Phishing is prevalent because it provides big rewards for relatively little effort on the part of a hacker. In phishing scams, recipients get an email requesting that they perform a seemingly benign act that is actually quite malicious in nature. The past decade of security research shows that employees regularly fall victim to attacks, and that phishing is considered one of the easiest ways to access corporate infrastructure. Of course, the majority of corporate employees won’t fall victim to a phishing attack–but if your organization employs 1,000 employees, there’s a good chance that at some point, at least 100 will. When they do, they’ll inadvertently involve themselves in one of these malicious activities:
– Click a link that leads to a download website
– Post sensitive information to websites
– Open high-risk attachments
Measuring the effectiveness of any program should be based on performance outcomes. For security awareness programs, this entails charting secure vs. insecure practices and measuring them–both prior to the program and afterwards. If your company has a clean desk policy, your first step would be to measure compliance with this policy (say for example that 62% comply with the policy) and then decide what would satisfy you in terms of security (for instance, 90% compliance). A program is effective if your goal is met, and is only deemed highly effective if it is sustained over time. What does not count as an effectiveness measurement is measuring employee satisfaction, or how many people have passed its tests. Though frequently cited by managers, these figures measure niceties and wishful thinking, whereas you’re interested in security.
Merriam-Webster dictionary defines awareness as “knowing that something (such as a situation, condition, or problem) exists”. Phishing awareness is when people say “Hmmm….phishing? I know what that is; it’s a fraudulent email.” Awareness does not drive action, nor is it necessarily related to it. For example, most smokers are aware of the risks related to smoking, as are those driving across an intersection during a red light. As security professionals, we’re interested in secure practices rather than convictions. From a corporate security perspective, if Jane does not open a phishing email without knowing what phishing is, it’s much better than if Dave opens that same phishing email, but can define what phishing is. Most awareness programs are focused on making employees aware and are measured accordingly (that is why they are called awareness programs). If phishing concerns you, you should take the required steps to reduce the chances employees will actually fall prey to it.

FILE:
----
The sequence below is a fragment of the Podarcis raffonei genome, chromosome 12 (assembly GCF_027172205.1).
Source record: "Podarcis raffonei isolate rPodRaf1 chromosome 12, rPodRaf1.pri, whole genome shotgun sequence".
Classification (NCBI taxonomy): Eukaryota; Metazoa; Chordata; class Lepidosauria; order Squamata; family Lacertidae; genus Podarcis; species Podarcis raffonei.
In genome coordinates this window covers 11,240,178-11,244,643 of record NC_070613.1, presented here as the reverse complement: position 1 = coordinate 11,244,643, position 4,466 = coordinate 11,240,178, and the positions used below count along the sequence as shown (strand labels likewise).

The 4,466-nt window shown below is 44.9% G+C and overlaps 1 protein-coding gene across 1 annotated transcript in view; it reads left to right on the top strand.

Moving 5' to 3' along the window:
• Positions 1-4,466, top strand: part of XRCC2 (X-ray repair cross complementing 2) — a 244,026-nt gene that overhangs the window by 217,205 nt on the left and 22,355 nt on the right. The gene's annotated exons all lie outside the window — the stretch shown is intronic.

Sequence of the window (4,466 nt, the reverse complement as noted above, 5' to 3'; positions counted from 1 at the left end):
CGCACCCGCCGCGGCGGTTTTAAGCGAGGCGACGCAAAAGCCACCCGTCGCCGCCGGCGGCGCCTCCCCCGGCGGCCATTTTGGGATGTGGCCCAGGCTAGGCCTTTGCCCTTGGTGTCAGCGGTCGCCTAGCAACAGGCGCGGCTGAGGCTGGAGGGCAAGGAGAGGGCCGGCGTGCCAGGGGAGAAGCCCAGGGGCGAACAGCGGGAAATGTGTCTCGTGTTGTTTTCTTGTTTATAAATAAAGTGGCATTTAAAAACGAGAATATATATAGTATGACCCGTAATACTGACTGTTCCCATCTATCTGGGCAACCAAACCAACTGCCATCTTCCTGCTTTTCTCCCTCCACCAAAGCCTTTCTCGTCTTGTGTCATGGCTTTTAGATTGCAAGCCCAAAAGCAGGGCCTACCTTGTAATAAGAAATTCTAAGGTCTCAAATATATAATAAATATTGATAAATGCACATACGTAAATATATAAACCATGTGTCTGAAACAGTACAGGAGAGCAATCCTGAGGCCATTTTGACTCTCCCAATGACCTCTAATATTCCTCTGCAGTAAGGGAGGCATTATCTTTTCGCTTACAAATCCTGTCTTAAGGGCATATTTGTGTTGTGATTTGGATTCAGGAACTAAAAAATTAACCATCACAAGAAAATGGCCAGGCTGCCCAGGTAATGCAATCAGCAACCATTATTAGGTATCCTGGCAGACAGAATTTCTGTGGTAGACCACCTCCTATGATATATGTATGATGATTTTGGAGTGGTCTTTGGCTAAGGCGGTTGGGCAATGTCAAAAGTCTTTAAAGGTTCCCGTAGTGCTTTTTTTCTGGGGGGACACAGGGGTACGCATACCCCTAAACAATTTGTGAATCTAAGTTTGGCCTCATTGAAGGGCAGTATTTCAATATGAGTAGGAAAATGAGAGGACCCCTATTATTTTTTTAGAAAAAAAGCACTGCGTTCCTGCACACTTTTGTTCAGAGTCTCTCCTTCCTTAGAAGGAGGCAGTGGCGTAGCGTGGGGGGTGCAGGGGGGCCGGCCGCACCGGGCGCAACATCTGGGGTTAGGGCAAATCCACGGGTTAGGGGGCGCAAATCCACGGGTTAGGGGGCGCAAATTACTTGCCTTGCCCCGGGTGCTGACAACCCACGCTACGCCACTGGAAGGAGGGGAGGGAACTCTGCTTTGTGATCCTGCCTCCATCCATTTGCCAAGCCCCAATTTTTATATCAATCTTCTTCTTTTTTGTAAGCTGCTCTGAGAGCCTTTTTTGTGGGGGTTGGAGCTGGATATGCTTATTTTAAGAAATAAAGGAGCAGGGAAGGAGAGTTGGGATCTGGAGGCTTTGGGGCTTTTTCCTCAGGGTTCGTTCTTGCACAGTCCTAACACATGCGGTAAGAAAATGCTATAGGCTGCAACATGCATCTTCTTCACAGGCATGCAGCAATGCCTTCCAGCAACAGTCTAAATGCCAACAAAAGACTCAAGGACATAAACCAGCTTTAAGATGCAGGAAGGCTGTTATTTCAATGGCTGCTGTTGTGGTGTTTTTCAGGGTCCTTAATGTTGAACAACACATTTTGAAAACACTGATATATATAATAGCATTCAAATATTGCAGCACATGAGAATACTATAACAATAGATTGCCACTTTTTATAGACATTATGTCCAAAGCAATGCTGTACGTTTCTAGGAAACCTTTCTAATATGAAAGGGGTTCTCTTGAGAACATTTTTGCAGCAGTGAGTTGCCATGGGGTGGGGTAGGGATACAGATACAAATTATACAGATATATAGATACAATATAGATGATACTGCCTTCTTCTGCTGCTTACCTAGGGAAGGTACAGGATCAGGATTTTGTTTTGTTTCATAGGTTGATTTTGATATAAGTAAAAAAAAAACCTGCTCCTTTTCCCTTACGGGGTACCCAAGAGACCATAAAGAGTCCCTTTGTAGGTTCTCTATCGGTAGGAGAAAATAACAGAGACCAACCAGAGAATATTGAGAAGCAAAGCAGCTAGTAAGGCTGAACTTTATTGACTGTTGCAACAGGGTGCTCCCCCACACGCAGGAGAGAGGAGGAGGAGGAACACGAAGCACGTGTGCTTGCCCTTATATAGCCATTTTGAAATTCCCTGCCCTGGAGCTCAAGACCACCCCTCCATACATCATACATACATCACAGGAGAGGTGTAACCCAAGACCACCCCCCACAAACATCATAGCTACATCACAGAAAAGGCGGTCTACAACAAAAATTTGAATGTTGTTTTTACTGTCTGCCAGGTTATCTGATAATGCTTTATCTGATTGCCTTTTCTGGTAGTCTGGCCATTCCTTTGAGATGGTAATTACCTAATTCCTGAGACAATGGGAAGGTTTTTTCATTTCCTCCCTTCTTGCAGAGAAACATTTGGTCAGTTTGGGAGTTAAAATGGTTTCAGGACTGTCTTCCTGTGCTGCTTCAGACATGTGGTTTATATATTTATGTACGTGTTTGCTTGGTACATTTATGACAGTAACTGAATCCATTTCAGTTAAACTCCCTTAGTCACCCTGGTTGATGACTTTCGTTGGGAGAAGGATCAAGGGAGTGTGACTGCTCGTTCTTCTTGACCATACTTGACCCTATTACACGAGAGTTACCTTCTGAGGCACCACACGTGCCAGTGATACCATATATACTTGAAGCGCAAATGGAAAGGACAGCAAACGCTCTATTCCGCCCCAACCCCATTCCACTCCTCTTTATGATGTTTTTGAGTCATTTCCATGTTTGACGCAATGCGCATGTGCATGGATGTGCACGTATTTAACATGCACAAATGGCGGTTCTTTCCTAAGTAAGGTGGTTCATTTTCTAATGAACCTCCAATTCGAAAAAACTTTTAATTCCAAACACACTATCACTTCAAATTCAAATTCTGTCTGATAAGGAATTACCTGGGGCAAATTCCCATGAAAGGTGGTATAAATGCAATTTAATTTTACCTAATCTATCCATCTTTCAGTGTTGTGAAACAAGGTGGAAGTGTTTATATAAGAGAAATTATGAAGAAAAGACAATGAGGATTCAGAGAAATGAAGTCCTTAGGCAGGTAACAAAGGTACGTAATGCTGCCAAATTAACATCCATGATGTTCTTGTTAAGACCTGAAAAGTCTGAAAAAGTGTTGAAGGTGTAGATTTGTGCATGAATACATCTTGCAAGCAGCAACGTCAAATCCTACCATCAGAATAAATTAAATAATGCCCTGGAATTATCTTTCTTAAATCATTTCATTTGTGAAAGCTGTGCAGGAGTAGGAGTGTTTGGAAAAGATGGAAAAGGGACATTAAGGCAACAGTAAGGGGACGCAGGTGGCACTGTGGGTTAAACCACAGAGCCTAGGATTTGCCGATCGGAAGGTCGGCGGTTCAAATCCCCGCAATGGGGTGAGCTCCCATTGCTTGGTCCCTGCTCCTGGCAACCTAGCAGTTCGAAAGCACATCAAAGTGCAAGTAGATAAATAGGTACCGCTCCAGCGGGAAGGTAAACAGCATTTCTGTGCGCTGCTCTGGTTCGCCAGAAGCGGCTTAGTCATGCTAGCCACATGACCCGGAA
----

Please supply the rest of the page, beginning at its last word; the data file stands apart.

When measuring the costs of security training programs we should factor in three elements: cost of training preparation, time lost on employee training and engagement costs. Let’s break these into subcategories:
Cost of training preparation (direct costs): These should include money paid to external parties, such as consultants, software licenses and time-related costs – such as costs associated with running the program, monitoring the learning software performance and time running around hoping everything works.
Time lost on employee training (indirect costs): This is straightforward to calculate: it’s the time of the training + travel costs. Travel costs are the time it takes get everyone in the training. (If it is led by a trainer, you can add in an extra 30 minutes for gathering people in the office; if it’s computer-based in workstations, then there’s only time spent on actual training.)